Example of getopt in C

This is an example C program which illustrates the use of getopt.

#include <stdio.h>
/* getopt is defined in "unistd.h". */
#include <unistd.h>

int main (int argc, char ** argv)
    int i;

    while (1) {
        char c;

        c = getopt (argc, argv, "ab:");
        if (c == -1) {
            /* We have finished processing all the arguments. */
        switch (c) {
        case 'a':
            printf ("User has invoked with -a.\n");
        case 'b':
            printf ("User has invoked with -b %s.\n", optarg);
        case '?':
            printf ("Usage: %s [-a] [-b <something>].\n", argv[0]);

    /* Now set the values of "argc" and "argv" to the values after the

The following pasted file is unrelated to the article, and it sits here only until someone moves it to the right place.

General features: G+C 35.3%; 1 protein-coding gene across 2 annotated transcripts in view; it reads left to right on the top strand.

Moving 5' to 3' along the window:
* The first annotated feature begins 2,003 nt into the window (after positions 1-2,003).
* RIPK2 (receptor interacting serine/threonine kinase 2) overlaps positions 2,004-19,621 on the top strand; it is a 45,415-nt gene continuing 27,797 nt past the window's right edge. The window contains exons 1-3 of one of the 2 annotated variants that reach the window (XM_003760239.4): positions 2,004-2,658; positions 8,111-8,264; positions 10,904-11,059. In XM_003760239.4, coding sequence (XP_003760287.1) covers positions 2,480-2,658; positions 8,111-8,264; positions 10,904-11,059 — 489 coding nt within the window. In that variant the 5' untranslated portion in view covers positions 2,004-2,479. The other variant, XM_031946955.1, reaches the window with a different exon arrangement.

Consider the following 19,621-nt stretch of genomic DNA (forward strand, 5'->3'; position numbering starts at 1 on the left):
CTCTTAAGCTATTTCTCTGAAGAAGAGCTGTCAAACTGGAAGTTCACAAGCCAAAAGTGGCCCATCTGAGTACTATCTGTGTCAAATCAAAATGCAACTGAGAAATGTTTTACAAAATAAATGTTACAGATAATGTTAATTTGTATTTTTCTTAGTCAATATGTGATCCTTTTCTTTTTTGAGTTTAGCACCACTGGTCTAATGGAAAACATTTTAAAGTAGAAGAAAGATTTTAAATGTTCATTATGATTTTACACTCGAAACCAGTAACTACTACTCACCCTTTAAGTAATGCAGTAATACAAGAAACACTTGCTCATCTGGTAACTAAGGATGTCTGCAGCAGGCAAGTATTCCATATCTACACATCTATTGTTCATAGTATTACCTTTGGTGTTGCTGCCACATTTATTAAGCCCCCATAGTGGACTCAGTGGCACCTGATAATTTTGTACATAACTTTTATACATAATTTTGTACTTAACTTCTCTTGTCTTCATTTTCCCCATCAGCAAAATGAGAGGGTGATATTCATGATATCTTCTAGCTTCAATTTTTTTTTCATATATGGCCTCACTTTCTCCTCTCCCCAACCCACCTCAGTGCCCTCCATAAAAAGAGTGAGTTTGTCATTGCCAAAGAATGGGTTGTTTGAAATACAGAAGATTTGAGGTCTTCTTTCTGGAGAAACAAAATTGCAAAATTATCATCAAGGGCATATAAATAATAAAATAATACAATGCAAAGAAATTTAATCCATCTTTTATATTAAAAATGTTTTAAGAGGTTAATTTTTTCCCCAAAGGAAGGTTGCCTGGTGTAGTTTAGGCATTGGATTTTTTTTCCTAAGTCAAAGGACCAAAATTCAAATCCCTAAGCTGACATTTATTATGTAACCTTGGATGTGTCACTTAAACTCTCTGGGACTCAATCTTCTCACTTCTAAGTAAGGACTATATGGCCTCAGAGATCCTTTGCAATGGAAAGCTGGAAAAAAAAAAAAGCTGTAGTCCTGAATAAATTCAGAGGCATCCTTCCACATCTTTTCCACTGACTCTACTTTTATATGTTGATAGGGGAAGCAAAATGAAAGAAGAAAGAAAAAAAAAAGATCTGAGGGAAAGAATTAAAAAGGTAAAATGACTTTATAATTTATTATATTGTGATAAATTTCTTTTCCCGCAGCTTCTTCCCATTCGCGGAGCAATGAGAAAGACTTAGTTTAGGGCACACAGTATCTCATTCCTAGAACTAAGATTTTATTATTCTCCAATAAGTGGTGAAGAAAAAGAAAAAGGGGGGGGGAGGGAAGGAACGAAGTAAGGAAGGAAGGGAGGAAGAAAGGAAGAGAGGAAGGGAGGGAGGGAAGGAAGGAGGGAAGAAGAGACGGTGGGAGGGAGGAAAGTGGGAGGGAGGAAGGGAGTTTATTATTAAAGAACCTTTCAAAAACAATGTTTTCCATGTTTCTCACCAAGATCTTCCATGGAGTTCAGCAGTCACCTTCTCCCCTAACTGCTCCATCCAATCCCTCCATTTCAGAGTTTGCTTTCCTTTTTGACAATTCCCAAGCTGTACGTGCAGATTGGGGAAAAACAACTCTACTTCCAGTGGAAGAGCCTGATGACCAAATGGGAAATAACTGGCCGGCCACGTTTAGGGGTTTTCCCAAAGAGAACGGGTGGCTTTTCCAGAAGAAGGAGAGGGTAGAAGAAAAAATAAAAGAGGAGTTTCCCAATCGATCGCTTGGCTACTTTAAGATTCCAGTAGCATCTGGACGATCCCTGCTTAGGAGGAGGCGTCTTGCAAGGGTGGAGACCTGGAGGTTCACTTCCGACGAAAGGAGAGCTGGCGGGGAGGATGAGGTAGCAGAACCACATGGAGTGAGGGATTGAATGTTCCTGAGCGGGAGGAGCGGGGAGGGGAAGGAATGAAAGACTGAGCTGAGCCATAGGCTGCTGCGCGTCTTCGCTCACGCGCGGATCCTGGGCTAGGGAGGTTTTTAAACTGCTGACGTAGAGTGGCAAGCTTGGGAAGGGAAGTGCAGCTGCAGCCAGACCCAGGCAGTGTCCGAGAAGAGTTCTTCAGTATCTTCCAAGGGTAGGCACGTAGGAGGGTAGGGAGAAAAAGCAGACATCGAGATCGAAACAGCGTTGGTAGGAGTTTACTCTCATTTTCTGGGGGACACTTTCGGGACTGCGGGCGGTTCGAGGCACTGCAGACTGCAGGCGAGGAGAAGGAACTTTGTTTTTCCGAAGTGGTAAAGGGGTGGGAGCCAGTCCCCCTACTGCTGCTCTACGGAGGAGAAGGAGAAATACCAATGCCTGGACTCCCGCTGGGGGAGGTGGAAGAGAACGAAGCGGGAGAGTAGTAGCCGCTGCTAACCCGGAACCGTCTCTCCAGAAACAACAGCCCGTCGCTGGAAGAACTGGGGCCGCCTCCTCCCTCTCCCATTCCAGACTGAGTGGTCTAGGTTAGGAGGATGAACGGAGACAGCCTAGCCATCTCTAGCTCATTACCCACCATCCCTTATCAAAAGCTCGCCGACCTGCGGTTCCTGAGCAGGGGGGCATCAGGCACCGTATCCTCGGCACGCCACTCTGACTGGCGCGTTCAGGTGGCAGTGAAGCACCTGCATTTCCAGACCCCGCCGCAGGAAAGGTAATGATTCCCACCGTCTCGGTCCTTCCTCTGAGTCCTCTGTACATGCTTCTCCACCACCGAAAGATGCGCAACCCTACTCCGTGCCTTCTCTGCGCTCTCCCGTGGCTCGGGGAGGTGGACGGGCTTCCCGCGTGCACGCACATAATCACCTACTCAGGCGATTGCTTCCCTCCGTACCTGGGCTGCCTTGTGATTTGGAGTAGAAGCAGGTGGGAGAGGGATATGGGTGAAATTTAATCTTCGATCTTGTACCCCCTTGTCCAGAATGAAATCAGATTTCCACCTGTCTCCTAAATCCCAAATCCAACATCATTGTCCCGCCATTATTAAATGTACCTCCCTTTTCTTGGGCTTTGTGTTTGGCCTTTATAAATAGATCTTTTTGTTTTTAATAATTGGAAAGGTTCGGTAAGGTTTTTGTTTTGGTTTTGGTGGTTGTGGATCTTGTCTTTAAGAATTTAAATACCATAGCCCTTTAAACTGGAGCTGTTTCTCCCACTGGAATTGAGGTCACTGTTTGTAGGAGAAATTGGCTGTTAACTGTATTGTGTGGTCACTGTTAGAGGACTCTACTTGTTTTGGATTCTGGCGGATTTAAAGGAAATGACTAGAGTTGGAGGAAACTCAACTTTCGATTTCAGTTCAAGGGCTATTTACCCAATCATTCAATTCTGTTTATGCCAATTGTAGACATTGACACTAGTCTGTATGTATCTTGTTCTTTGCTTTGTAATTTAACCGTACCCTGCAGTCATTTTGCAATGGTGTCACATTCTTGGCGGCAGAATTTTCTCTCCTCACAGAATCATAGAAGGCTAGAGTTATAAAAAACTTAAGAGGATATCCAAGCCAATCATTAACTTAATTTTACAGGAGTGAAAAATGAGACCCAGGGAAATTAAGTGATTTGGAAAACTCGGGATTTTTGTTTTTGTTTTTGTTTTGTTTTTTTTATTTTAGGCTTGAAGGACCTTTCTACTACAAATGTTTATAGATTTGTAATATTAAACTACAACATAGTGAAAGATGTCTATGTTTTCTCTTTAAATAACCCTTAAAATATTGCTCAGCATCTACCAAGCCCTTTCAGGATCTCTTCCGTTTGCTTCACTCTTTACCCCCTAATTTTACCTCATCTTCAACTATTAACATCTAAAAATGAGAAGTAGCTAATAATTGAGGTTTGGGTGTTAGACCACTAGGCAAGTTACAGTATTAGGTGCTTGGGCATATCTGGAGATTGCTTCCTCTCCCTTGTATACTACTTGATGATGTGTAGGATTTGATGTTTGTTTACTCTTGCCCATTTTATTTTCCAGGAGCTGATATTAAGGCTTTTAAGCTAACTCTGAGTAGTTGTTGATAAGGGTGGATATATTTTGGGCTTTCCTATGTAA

options have been processed, above. */
    argc -= optind;
    argv += optind;

    /* Now do something with the remaining command-line arguments, if
       necessary. */
    if (argc > 0) {
        printf ("There are %d command-line arguments left to process:\n", argc);
        for (i = 0; i < argc; i++) {
            printf ("    Argument %d: '%s'\n", i + 1, argv[i]);
    return 0;


The output of the example looks like this:

User has invoked with -a.
getopt: option requires an argument -- b
Usage: ./getopt [-a] [-b <something>].
User has invoked with -b something.
User has invoked with -b something.
There are 2 command-line arguments left to process:
    Argument 1: 'another'
    Argument 2: 'thing'

The following Perl script runs the program to produce the output:

use warnings;
use strict;
my $file = 'getopt';
if (! -f $file) {
    system ("make getopt");
my @tests = (
    '-b something',
    '-b something another thing',

for my $test (@tests) {
    system ("./getopt $test");


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